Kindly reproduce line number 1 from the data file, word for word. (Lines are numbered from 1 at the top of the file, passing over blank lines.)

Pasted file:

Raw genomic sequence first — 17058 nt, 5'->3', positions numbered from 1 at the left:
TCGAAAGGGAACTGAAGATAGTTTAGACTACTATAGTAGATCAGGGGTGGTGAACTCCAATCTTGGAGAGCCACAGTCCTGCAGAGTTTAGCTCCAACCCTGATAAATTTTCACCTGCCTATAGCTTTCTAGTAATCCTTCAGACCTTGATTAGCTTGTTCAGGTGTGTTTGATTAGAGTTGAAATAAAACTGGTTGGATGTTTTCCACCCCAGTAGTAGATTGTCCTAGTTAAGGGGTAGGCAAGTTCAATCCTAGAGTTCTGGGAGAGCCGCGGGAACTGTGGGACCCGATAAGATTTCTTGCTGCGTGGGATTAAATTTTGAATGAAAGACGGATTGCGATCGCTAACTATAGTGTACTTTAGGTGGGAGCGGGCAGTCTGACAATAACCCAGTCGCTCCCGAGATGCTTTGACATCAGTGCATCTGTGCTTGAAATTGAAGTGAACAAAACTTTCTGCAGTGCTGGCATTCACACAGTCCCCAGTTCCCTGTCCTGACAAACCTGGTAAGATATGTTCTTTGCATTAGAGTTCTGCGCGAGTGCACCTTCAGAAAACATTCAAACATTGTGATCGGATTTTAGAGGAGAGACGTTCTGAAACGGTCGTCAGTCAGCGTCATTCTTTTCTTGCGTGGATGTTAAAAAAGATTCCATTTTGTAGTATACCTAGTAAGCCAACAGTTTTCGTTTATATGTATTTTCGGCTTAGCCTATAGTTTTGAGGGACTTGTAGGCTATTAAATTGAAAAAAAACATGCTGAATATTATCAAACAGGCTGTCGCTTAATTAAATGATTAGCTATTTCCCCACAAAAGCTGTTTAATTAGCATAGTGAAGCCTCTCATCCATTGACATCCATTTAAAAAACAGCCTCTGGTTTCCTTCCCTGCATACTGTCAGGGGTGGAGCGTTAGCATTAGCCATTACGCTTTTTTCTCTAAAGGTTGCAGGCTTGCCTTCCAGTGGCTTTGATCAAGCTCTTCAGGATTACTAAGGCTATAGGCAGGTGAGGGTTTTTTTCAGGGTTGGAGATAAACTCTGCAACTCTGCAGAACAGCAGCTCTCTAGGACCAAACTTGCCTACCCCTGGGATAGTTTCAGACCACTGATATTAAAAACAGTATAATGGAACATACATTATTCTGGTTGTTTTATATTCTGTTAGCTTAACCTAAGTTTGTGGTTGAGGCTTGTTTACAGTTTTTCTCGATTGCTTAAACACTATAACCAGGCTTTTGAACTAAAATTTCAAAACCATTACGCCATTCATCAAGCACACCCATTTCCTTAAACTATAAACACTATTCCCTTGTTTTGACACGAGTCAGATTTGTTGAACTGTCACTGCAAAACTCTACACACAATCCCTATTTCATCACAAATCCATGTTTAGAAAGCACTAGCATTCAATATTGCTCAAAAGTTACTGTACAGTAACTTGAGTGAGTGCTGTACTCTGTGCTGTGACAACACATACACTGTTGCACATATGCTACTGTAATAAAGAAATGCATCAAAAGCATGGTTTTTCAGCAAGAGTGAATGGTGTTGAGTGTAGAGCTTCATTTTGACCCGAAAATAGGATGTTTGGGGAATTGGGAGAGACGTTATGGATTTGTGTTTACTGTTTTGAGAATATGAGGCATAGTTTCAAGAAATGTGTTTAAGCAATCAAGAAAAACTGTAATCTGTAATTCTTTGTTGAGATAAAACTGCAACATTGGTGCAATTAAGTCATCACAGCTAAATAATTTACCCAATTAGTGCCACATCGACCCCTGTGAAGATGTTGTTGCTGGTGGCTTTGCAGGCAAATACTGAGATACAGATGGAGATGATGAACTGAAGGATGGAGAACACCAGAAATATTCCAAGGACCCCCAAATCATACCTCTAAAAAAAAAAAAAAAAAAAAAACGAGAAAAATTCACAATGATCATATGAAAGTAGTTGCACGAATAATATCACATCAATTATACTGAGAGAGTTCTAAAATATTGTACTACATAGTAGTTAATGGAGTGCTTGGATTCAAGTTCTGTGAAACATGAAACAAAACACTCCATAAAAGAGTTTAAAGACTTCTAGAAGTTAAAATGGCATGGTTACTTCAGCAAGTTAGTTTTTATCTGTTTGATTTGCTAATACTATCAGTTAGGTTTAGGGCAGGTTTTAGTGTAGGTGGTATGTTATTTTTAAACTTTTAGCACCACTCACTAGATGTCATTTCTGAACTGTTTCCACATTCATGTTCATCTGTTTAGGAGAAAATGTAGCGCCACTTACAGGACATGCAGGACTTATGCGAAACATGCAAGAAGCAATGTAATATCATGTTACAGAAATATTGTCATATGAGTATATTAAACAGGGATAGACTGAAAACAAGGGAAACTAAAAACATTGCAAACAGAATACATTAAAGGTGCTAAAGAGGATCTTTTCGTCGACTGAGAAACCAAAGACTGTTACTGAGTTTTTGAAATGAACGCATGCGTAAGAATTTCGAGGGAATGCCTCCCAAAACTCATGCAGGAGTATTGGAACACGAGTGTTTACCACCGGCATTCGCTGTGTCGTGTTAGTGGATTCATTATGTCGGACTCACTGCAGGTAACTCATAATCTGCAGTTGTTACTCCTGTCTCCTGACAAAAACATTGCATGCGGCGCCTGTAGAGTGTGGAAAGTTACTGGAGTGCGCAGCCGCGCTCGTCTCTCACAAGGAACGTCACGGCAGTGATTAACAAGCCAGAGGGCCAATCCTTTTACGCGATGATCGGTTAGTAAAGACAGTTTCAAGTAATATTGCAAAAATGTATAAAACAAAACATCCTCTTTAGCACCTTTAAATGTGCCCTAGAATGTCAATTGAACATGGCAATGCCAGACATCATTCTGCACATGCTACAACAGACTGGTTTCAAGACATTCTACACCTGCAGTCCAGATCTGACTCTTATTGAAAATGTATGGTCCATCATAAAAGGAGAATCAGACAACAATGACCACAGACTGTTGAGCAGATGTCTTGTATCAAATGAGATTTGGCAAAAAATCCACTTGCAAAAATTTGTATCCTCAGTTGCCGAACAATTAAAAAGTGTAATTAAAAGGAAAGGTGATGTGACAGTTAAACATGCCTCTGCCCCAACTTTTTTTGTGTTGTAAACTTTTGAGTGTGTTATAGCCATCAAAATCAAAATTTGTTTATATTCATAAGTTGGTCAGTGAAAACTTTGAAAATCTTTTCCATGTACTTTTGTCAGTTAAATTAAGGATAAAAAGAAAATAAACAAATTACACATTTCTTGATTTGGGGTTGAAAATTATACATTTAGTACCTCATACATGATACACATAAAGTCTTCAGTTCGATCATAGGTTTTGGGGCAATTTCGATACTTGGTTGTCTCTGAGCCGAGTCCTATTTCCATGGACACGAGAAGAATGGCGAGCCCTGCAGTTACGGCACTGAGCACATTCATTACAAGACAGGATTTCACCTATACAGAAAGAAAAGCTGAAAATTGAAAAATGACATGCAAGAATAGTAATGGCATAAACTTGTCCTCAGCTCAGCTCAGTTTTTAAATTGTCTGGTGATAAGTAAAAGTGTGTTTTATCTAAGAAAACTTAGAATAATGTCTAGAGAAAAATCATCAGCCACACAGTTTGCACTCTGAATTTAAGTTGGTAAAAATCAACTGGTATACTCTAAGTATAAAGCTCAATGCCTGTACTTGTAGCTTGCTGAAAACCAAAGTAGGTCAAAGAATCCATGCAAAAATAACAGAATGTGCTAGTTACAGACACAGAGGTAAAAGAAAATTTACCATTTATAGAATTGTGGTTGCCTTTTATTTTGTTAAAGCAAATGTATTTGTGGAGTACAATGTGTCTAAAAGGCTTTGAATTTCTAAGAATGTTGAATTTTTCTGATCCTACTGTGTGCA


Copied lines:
Raw genomic sequence first — 17058 nt, 5'->3', positions numbered from 1 at the left: